Capnodiales » Teratosphaeriaceae » Devriesia

Devriesia staurophora

Devriesia staurophora (W.B. Kendr.) Seifert & N.L. Nick., in Seifert et al., Can. J. Bot. 82(7): 919 (2004).

Hormodendrum staurophorum W.B. Kendr., Can. J. Bot. 39: 835 (1961).

            Index Fungorum number: IF 371260; Facesoffungi number: FoF 11373, Fig. 1

Description: see Seifert et al. (2004).

Material examined: see Seifert et al. (2004).

Fig. 1 Devriesia staurophora (DAOM 230744, holotype, re-drawn from Figs. 2–12 in Seifert et al. 2004). a–c Conidiophores, ramoconidia, short, acropetally developing chains of conidia, and thickened septa. d Single conidia and ramoconidia. e Germinating chlamydospore. Scale bars: a–e = 10 µm.

Importance and distribution

Species of Devriesia are heat resistant saprotrophs which can contaminate fruits or are found on decayed leaves. These taxa can survive heat treatments utilized during fruit processing and can spoil products during storage (Tournas 1994). Devriesia imbrexigena causes biodeterioration of majolica glazed tiles (Coutinho et al. 2019). There are 27 Devriesia records in Index Fungorum (2022), but several species have been synonymized and transferred to Extremus, Neodevriesia, Paradevriesia and Xenodevriesia. Devriesia comprises seven species known on Agapanthus africanus (Amaryllidaceae), Aloe sp. (Asphodelaceae), Amelanchier lamarckii (Rosaceae), Eucalyptus gomphocephala (Myrtaceae), Ficus elastica (Moraceae), Lagerstroemia (indica), Macrozamia communis (Lythraceae), Malus domestica (Rosaceae), Melaleuca sp. (Myrtaceae), Phaenocoma prolifera (Asteraceae), Picea abies (Pinaceae), Scaevola taccada (Goodeniaceae), Stirlingia latifolia (Proteaceae), Strelitzia sp. (Strelitziaceae), Vitis sp. (Vitaceae) and Xanthorrhoea australis (Asphodelaceae). Devriesia has wide distribution such as Asia (China), Europe (Germany, Netherlands), Oceania (Australia, New Zealand), South Africa and the United States (Louisiana).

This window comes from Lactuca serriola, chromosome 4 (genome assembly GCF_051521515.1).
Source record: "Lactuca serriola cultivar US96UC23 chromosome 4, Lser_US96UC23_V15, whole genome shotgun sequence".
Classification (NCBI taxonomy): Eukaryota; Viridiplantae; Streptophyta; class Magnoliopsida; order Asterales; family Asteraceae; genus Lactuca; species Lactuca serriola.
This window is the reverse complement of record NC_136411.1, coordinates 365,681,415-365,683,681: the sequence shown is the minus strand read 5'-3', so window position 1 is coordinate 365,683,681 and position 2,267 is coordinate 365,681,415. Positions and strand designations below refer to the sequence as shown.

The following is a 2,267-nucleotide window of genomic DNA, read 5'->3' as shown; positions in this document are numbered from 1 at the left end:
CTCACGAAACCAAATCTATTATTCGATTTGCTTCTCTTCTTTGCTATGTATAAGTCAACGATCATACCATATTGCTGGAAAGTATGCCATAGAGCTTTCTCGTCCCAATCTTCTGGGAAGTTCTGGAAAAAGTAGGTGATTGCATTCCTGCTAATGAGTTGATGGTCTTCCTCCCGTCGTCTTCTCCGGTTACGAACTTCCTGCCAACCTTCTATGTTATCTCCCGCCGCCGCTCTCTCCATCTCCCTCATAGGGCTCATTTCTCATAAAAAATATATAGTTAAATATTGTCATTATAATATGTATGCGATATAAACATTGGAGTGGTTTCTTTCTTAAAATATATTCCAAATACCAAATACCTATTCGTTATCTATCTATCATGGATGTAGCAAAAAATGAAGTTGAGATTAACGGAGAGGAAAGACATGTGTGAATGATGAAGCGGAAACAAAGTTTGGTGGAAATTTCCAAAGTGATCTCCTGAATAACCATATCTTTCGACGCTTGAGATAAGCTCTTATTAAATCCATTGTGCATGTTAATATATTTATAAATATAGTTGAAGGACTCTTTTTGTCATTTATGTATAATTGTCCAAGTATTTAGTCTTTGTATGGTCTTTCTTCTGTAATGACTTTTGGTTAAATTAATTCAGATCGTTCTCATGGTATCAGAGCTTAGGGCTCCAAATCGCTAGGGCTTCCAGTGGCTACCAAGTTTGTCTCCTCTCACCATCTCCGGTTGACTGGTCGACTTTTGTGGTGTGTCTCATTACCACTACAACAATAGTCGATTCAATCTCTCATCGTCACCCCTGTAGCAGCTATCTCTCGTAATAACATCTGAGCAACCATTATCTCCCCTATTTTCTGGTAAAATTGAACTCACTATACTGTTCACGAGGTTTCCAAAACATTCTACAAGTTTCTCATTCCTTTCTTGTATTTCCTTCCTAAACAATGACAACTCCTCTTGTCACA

Quarantine significance

Devriesia is of quarantine concern as it causes disease on several plants such as sooty blotch and flyspeck on rubber trees in Asia (China) (Li et al. 2013). Some taxa may cause systemic phaeohyphomycosis in split nose rockfish (Sebastes diploproa) (Peel et al. 2021).



Coutinho M, Miller A, Rogerio-Candelera MÁ, Martin-Sanchez P et al. 2019 – Biodeterioration of majolica glazed tiles by the fungus Devriesia imbrexigena. Construction and Building Materials 12, 49–56.

Crous PW, Wingfield MJ, Guarro J, Hernández-Restrepo M et al. 2015 – Fungal Planet description sheets: 320–370. Persoonia 34, 167–266.

Egidi E, Hoog S, Isola D, Onofri S et al. 2014 – Phylogeny and taxonomy of meristematic rock-inhabiting black fungi in the Dothideomycetes based on multi-locus phylogenies. Fungal Diversity 65, 127–165.

Li DW, Zhao G, Yang C, Jalsrai A, Kerin B. 2013 – Four noteworthy hyphomycetes from indoor environments. Mycotaxon 125, 111–121.

Peel M, Adams L, Stevens B, Garner M, Maguire C. 2021 – Systemic phaeohyphomycosis in splitnose rockfish (Sebastes diploproa) caused by Devriesia sp. Journal of Fish Diseases 44, 639–644.

Quaedvlieg W, Binder M, Groenewald JZ, Summerell BA et al. 2014 – Introducing the consolidated species concept to resolve species in the Teratosphaeriaceae. Persoonia 33, 1– 40.

Seifert KA, Nickerson NL, Corlett M, Jackson ED et al. 2004 – Devriesia, a new hyphomycete genus to accommodate heat-resistant, cladosporium-like fungi. Canadian Journal of Botany 82, 914–926.

Tournas V. 1994 – Heat-resistant fungi of importance to the food and beverage industry. Critical Reviews in Biotechnology 20, 243–263.


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